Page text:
An EdTech conference isn’t a place to sell, it’s a place to network for later sales.
As EdTech trade show and conference season heats up, it might be time to rethink your strategy regarding your conference participation and subsequent follow-up with new contacts you made at the last conference you went to, or contacts you will make at upcoming conferences.
Reflect On Your New Contacts
When you return from a conference, take some time to go over all the new contacts you made at the show. Lay out a plan for which contacts are the right contacts to follow-up with, how you are going to follow-up with those contact, and when.
You also need to figure out if you made the right contacts to actually boost sales of your product or service. If you connected with someone is not the right contact (not a decision maker) do you have a way in place to strategically get to the decision maker in that person’s ecosystem.
Find the EdTech Decision Makers
For instance, you connected with an educator. Think back to your conversations with that person. Did you find out who in their district is the buyer or decision maker when it comes to purchasing new education technology products or services? Did you ask about their procurement process and budget restrictions? What about their willingness to run pilot programs to test new tools in the district? Hopefully, you learned most or all of this, and when it is time to pitch to the right person at the district level, you’ll have a personalize pitch with the right vernacular and enough specific information about the district to get attention.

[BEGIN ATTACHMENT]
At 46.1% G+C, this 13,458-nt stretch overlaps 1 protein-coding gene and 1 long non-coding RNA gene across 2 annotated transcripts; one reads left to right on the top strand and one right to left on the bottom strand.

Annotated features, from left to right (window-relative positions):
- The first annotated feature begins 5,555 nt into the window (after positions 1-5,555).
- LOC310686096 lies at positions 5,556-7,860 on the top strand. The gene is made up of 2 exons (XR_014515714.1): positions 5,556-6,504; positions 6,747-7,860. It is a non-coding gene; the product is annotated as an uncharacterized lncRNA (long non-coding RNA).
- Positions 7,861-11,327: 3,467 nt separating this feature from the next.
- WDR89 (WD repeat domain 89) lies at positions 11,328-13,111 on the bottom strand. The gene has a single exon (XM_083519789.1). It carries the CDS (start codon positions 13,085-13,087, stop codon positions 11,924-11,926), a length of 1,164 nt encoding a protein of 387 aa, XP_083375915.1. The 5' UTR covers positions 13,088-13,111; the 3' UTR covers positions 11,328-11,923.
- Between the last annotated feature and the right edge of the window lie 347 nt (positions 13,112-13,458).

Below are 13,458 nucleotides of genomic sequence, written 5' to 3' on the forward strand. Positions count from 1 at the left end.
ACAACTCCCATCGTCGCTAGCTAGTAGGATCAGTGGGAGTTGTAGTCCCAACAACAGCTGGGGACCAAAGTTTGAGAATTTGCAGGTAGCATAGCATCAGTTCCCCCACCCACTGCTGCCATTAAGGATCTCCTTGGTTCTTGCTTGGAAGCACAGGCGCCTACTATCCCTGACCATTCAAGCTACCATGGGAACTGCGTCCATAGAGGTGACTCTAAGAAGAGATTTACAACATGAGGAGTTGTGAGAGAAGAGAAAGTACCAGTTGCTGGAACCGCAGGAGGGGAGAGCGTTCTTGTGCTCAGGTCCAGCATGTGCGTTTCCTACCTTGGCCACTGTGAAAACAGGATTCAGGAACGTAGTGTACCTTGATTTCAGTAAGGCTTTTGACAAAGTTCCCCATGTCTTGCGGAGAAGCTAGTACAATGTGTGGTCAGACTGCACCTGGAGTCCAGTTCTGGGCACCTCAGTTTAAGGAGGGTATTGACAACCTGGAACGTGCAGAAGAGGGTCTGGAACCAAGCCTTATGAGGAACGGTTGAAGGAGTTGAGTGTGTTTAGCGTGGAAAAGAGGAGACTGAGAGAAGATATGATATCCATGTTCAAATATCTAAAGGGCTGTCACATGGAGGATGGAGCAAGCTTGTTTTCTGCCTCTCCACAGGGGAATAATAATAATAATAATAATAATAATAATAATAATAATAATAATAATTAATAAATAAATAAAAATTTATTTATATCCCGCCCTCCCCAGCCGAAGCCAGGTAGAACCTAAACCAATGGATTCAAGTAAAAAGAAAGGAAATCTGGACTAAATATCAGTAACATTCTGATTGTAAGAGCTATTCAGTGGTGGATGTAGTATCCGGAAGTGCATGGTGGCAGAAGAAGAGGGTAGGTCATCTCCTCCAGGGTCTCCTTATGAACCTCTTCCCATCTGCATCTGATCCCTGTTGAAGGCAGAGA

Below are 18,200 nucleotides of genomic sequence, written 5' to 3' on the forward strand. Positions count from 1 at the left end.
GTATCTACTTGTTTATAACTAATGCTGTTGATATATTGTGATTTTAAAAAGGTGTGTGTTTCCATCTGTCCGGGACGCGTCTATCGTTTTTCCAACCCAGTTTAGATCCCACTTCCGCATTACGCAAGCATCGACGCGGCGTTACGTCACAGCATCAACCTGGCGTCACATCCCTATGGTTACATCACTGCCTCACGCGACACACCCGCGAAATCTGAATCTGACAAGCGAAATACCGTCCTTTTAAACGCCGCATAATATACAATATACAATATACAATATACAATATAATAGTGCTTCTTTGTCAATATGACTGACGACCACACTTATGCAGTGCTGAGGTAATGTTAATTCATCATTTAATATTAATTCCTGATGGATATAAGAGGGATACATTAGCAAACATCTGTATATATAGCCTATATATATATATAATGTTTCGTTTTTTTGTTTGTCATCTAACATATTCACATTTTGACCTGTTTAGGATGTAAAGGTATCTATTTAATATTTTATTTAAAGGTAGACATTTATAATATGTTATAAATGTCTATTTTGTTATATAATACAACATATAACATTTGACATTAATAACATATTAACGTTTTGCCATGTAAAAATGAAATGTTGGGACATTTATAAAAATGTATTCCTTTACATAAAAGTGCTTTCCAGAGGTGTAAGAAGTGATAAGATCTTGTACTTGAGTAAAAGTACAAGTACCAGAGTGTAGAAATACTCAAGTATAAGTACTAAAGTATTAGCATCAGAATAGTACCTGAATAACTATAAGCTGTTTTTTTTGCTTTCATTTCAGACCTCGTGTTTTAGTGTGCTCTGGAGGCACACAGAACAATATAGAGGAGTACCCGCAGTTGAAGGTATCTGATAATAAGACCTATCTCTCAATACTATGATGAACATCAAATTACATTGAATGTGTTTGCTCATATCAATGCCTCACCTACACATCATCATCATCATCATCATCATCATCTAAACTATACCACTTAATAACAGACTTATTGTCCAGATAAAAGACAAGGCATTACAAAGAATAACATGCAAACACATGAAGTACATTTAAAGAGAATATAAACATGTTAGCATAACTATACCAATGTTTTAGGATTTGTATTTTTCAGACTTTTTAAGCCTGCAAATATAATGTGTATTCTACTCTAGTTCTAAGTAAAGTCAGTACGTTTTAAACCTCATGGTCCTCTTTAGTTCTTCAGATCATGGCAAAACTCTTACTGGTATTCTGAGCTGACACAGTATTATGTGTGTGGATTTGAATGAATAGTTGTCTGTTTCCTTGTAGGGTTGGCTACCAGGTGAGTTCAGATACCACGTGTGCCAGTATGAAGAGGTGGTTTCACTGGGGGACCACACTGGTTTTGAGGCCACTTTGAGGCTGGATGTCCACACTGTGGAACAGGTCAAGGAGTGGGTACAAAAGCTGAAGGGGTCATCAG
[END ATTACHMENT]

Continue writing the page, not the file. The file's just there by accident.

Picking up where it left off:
So, what if you didn’t get all that information? Maybe it is time to reconsider your trade show strategy.
Network, Don’t Sell
Contrary to what nearly every EdTech vendor thinks, a trade show or conference shouldn’t be about selling. It is about intelligence and networking. Don’t make your sales pitch as soon as you meet a potential buyer. All this does is give them an immediate opportunity to say no.
Get to know your any new contacts you meet. Ask questions and listen. Actually listen to what they have to say. Take note after you part ways. What are the district’s pain points? Are they happy with EdTech products and services they currently use? Are they open to big changes or do they take a more conservative approach?
Rethink Your EdTech Conference Strategy
Use this strategy of networking and listening to follow-up at a later date with an informed pitch or presentation tailored to their state or district. Using this approach, instead of being in sales mode the whole time, will change the way you approach EdTech conferences. You’ll get much more out of them.